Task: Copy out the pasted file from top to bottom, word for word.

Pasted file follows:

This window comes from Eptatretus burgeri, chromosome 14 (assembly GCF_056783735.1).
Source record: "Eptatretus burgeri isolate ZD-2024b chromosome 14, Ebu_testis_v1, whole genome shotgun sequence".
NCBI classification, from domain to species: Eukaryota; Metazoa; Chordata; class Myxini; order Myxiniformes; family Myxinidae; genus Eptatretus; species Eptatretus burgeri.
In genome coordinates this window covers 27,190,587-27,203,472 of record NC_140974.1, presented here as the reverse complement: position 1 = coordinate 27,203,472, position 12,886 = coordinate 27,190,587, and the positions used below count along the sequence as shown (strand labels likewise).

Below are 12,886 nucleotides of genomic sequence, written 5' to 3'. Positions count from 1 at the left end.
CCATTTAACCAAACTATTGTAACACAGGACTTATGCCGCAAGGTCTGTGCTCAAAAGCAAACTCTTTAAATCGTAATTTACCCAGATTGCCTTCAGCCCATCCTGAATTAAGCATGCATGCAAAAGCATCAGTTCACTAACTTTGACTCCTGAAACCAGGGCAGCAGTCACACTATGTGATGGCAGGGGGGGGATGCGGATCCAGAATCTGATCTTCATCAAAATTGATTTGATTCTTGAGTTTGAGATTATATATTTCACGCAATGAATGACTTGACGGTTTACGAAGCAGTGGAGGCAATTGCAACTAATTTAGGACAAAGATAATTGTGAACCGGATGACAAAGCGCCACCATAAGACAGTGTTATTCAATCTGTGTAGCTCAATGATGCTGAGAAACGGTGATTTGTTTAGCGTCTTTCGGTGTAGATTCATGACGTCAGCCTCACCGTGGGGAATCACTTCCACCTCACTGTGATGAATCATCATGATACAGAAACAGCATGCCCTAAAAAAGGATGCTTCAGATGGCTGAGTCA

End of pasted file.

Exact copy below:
This window comes from Eptatretus burgeri, chromosome 14 (assembly GCF_056783735.1).
Source record: "Eptatretus burgeri isolate ZD-2024b chromosome 14, Ebu_testis_v1, whole genome shotgun sequence".
NCBI classification, from domain to species: Eukaryota; Metazoa; Chordata; class Myxini; order Myxiniformes; family Myxinidae; genus Eptatretus; species Eptatretus burgeri.
In genome coordinates this window covers 27,190,587-27,203,472 of record NC_140974.1, presented here as the reverse complement: position 1 = coordinate 27,203,472, position 12,886 = coordinate 27,190,587, and the positions used below count along the sequence as shown (strand labels likewise).

Below are 12,886 nucleotides of genomic sequence, written 5' to 3'. Positions count from 1 at the left end.
CCATTTAACCAAACTATTGTAACACAGGACTTATGCCGCAAGGTCTGTGCTCAAAAGCAAACTCTTTAAATCGTAATTTACCCAGATTGCCTTCAGCCCATCCTGAATTAAGCATGCATGCAAAAGCATCAGTTCACTAACTTTGACTCCTGAAACCAGGGCAGCAGTCACACTATGTGATGGCAGGGGGGGGATGCGGATCCAGAATCTGATCTTCATCAAAATTGATTTGATTCTTGAGTTTGAGATTATATATTTCACGCAATGAATGACTTGACGGTTTACGAAGCAGTGGAGGCAATTGCAACTAATTTAGGACAAAGATAATTGTGAACCGGATGACAAAGCGCCACCATAAGACAGTGTTATTCAATCTGTGTAGCTCAATGATGCTGAGAAACGGTGATTTGTTTAGCGTCTTTCGGTGTAGATTCATGACGTCAGCCTCACCGTGGGGAATCACTTCCACCTCACTGTGATGAATCATCATGATACAGAAACAGCATGCCCTAAAAAAGGATGCTTCAGATGGCTGAGTCA